If you’re like me, you hate to throw a living plant away. But do you really want to deal with those 5 Poinsettias you bought at Trader Joes to brighten up your living room? I mean, they were only a couple of bucks … right? But still …
It’s that “but still” that gets me in trouble every time. I guess it’s the thrifty Swede in me that hates to throw perfectly good things – particularly perfectly good – living things – away. So if you have no problem tossing, read no further.
However, if you’d like the environmentally-friendly, green task of redeploying your poinsettia(s) into next season, here is a step-by-step guide that, with proper care, dedication and a certain amount of luck, you too can make happen. And, if successful, you will receive the “Great Green Thumb Award,” for gardening above and beyond the call of duty!
- By late March or early April, cut your poinsettia back to about 8″ in height. Continue a regular watering program, and fertilize your plant with a good, balanced all-purpose fertilizer. By the end of May, you should see vigorous new growth.
- Place your plants outdoors, where they can bask in the warmth of spring and summer, after all chance of frost has passed and night temperatures average 55° F or above. Continue regular watering during the growth period, and fertilize every 2 to 3 weeks.
- Pruning may be required during the summer to keep plants bushy and compact. Late June or early July is a good time for this step, but be sure not to prune your plant later than September 1. Keep the plants in indirect sun and water regularly.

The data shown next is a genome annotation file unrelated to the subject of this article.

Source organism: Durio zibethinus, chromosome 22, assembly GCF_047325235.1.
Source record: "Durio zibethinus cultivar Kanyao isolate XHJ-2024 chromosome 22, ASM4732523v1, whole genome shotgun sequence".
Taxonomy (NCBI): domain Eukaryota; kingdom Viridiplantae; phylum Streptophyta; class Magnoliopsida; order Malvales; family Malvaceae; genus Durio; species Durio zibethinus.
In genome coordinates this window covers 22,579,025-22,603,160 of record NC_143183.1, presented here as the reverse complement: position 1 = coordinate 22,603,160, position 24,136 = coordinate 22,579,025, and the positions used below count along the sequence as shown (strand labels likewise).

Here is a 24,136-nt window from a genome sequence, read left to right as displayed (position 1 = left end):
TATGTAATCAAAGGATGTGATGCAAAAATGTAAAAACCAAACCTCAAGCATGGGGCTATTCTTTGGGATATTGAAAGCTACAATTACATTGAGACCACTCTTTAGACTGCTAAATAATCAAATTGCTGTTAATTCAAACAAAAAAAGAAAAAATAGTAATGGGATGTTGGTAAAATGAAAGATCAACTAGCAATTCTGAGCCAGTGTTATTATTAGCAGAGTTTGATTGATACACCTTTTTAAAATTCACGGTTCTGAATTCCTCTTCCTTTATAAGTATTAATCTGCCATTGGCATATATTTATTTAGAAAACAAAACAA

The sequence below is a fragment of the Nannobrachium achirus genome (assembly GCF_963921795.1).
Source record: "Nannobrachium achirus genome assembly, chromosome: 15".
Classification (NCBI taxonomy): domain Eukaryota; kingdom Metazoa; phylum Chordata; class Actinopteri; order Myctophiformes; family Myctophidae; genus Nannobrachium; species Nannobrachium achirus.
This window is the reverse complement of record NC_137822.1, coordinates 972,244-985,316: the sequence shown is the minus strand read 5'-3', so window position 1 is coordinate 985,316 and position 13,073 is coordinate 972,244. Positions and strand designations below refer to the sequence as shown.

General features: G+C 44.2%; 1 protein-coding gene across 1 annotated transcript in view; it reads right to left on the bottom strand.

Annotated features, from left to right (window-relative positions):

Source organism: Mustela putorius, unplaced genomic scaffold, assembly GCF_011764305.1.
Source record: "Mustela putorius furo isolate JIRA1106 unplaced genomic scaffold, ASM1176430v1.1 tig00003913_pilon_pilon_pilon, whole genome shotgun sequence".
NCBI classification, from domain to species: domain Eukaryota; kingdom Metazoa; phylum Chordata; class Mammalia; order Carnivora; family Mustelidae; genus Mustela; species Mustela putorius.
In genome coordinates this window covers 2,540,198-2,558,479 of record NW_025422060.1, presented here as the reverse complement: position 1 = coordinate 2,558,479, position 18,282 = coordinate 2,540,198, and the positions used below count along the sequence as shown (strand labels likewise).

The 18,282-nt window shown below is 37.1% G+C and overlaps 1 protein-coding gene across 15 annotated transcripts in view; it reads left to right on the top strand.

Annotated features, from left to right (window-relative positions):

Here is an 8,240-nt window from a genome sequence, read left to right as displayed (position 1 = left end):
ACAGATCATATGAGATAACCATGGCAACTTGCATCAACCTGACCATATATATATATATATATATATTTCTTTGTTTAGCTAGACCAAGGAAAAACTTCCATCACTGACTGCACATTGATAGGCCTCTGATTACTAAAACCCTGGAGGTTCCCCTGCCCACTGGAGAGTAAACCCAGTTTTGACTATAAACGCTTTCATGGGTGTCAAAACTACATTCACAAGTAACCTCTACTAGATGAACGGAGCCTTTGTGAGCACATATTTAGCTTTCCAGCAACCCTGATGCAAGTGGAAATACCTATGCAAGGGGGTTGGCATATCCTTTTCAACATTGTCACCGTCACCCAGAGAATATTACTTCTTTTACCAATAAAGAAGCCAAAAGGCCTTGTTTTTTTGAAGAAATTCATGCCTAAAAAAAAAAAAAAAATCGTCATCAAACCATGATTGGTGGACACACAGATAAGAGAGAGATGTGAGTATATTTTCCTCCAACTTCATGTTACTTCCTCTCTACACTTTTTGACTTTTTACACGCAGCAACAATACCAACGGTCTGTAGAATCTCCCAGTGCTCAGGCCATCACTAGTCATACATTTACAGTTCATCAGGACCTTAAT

- Around June 1, you may transplant your poinsettia into a larger pot. Select a pot no more than 4 inches larger than the original pot. A soil mix with a considerable amount of organic matter, such as peat moss or leaf mold, is highly recommended. In milder climates, you may transplant the plant into a well-prepared garden bed. Be sure the planting bed is rich in organic material and has good drainage.
- The poinsettia is a photoperiodic plant, meaning that it sets bud and produces flowers as the Autumn nights lengthen. Poinsettias will naturally come into bloom during November or December, depending on the flowering response time of the individual plant. Timing to produce blooms for the Christmas holiday can be difficult outside of the controlled environment of a greenhouse. Stray light of any kind, such as from a street light or household lamps, could delay or entirely halt the re-flowering process.
- Now this is the really boring part! Starting October 1, the plants must be kept in complete darkness for 14 continuous hours each night. Accomplish this by moving the plants to a totally dark room, or by covering them overnight with a large box. During October, November and early December, poinsettias require 6 – 8 hours of bright sunlight daily, with night temperatures between 60 – 70° F. Temperatures outside of this range could also delay flowering.
- Continue the normal watering and fertilizer program. Carefully following this regime for 8 to 10 weeks should result in a colorful display of blooms for the holiday season!
Good luck and let me know how it all turns out.